Which even with all of that, Ogul still hasn't really talked about what has happened in the book sense then to make the sex not gratitiious. Did Batman give Catwoman an STD? A baby?
So you're taking the stand that the only point to sex is for procreation (or presumably germ warfare)?
An issue of Catwoman sitting on her couch masturbating and moving through a bunch of different gotham related fantasies obviously isn't the type of book you'd ever see DC or Marvel put out--but it'd be pretty good if done by the right people(Gaiman or Moore could definitely write something like that and knock it out of the park).
You've really got to keep your expectations within the bounds of PG-13. You may not agree with the culture we've got, but it's the culture everyone in media has to deal with.
My larger point was of course that, by having such a flawed approach to sex(of which this is just one example) DC's heroines are hurt disproportionately to their heroes, because generally speaking in instances where sex isn't explored but only referenced, it benefits men more than women(when men have lots of sex, it's something they are proud of, it proves their vitality and prowess--whereas when women have lots of sex, they are called sluts, demeaned, and thought lesser of--therefore when you have your women in superhero comics having unexplored vague sex--it undercuts their ability to be treated as a hero and not a sexual object, moreso than it does a man, even if the male superhero characters have a lot more sex in general).
And really I think that's your problem far more than it is anything to do with the people behind, or included in Catwoman. You
seem to have a problem with women that have sex that Batman, Catwoman, and the writers editors of the book do not have. Your personal issues aside, Catwoman is in no way weakened within her own book by having sex, nor is Batman enhanced by it, and if anything it's the other way around. If there were any "slut shaming" taking place in the book, if Catwoman's promiscuity in any way led to her suffering negative consequences, then I could totally see your side on this, but as it is, I think you're completely off base.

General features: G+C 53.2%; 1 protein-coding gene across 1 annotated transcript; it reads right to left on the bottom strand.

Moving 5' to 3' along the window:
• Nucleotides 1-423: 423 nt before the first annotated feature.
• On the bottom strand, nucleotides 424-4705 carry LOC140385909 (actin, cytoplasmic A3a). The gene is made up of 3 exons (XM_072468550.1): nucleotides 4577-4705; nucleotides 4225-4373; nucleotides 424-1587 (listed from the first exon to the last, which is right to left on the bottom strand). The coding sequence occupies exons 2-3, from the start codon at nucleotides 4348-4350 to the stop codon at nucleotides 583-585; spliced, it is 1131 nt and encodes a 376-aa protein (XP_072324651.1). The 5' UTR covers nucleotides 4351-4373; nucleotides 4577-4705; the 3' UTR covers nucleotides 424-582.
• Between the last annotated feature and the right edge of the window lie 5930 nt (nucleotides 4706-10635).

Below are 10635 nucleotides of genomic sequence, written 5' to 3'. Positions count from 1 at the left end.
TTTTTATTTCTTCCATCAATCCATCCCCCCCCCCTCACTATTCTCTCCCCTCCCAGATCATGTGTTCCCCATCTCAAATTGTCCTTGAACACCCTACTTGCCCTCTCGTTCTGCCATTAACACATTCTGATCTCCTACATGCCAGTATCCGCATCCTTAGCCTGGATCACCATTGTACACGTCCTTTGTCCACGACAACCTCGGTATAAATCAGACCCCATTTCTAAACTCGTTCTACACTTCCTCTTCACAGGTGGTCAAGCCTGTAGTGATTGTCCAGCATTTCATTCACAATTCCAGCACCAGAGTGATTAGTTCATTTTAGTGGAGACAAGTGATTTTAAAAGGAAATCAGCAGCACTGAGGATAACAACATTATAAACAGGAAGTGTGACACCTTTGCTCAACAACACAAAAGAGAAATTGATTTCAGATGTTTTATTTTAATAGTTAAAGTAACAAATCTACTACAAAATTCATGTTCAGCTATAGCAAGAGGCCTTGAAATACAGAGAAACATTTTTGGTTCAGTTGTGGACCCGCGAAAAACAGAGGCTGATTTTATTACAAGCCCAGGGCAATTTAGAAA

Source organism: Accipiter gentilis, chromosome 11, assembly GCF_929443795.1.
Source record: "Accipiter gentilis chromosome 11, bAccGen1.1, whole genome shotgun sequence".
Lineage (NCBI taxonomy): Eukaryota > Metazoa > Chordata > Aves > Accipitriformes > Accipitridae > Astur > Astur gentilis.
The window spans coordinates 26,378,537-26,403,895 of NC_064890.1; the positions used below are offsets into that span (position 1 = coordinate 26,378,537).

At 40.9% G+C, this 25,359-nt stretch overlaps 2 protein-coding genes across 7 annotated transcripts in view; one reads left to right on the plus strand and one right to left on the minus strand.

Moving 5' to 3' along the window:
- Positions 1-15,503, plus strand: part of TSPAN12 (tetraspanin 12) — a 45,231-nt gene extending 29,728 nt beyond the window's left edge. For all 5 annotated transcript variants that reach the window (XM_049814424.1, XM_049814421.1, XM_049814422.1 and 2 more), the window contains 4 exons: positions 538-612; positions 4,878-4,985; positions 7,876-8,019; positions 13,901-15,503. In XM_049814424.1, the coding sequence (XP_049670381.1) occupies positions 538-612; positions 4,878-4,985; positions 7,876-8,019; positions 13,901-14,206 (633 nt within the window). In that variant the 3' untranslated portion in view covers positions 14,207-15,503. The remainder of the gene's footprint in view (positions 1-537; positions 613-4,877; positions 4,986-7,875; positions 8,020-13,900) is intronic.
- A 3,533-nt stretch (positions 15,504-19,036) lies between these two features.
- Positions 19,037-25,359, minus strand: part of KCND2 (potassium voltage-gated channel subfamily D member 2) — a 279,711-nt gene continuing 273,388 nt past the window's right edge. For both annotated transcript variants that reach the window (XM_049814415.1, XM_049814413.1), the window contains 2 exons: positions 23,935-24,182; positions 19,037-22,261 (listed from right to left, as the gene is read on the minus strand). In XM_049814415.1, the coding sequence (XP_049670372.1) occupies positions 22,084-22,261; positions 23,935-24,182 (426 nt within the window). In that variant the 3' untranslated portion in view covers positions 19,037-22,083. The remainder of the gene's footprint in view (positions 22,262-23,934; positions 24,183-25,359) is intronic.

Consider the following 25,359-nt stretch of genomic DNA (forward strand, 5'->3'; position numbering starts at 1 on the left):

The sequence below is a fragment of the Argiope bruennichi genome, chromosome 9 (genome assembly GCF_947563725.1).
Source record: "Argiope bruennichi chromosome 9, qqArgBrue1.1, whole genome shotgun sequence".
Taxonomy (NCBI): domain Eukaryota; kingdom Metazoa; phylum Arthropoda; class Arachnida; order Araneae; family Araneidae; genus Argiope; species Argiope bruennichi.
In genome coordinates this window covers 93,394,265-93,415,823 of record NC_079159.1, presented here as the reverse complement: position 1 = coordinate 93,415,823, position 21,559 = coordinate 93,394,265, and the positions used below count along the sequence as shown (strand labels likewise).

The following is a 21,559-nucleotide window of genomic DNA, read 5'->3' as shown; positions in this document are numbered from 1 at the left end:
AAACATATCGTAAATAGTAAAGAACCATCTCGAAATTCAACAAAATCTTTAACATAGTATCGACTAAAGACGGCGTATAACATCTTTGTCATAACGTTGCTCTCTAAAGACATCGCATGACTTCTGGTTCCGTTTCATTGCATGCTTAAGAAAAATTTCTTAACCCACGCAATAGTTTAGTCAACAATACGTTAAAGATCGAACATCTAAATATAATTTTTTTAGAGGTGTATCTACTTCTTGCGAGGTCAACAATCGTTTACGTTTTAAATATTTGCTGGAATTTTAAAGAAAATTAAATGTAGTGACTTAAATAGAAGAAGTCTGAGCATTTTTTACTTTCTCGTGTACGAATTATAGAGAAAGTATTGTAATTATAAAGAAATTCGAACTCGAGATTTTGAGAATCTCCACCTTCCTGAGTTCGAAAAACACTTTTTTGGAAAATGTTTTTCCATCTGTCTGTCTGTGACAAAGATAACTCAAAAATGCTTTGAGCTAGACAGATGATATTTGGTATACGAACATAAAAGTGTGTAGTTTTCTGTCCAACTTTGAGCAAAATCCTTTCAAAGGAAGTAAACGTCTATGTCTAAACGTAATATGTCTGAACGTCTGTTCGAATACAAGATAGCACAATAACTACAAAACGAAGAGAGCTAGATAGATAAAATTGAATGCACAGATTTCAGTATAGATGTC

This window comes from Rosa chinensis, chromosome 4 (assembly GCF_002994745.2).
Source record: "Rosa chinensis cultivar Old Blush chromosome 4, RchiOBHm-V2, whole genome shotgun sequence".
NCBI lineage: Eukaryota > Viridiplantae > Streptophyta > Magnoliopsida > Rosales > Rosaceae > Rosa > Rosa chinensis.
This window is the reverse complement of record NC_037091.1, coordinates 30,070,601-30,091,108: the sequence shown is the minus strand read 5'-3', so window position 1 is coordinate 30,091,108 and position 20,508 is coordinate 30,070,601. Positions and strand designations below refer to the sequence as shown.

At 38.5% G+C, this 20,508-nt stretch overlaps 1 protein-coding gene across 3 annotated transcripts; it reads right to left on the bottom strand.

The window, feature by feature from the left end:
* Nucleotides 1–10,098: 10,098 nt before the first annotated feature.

Two things: 1) it's totally fair to make a generalized critique against the genre as it is explored within pop culture through the comic medium. That there are exceptions(and of course there are(I've mentioned them), as they say "proves the rule". Cliff Chiang's Wonder Woman is an exception, but it's notable BECAUSE it's an exception. If it were the norm, it would not be notable.
I would argue that it's not
notable, that it's only
noted because you have chosen
to single it out, it's distinction is that "Sarah likes it," rather than that it is in any way significantly different from numerous other books. It's good, sure, but so too is Batwoman, X-23, and plenty of other titles that star or include female characters. Not every book, certainly but more books treat women in a positive light than in a negative one, just as some
TV programs are blatantly chauvinistic, but the vast majority are not.
2) I think it's intuitive to blame the artist in these situations, but the artist just gives the editor what they want, because at the end of the day, drawing superhero comics for DC or Marvel isn't a passion project really--it's a job.
I think you give the editor far too much credit. They aren't likely to micro manage every little detail, if the page calls for "Batman and Catwoman on the floor after sex," and that's what the artist delivers, then the editor isn't necessarily going to insist that his gloves stay on or something. The artist isn't going to deliberately draw something that will piss off his editor, but if he isn't necessarily considering every single detail as to how the editor will take it. I've done a lot of commissioned art, which essentially makes the customer the editor, and while I try to keep in mind what the customer wants, I don't necessarily know how they'll respond to every little detail, so I might make certain choices that I think look right, without consulting them, and then it turns out they didn't think of that either but really like it, or maybe they don't and I change it, but by far the most common result when I just do my own thing is approval (so long as it's within the base parameters set out for me).
that the blame lies in the editor, we can't know for sure unless one of them steps up, but in order of likelihood
I would say it's most likely artist, then writer, then
editor. Now if it's something that's a bigger deal, then yeah, the editor is responsible for catching it, but they don't have time to be sweating the small stuff.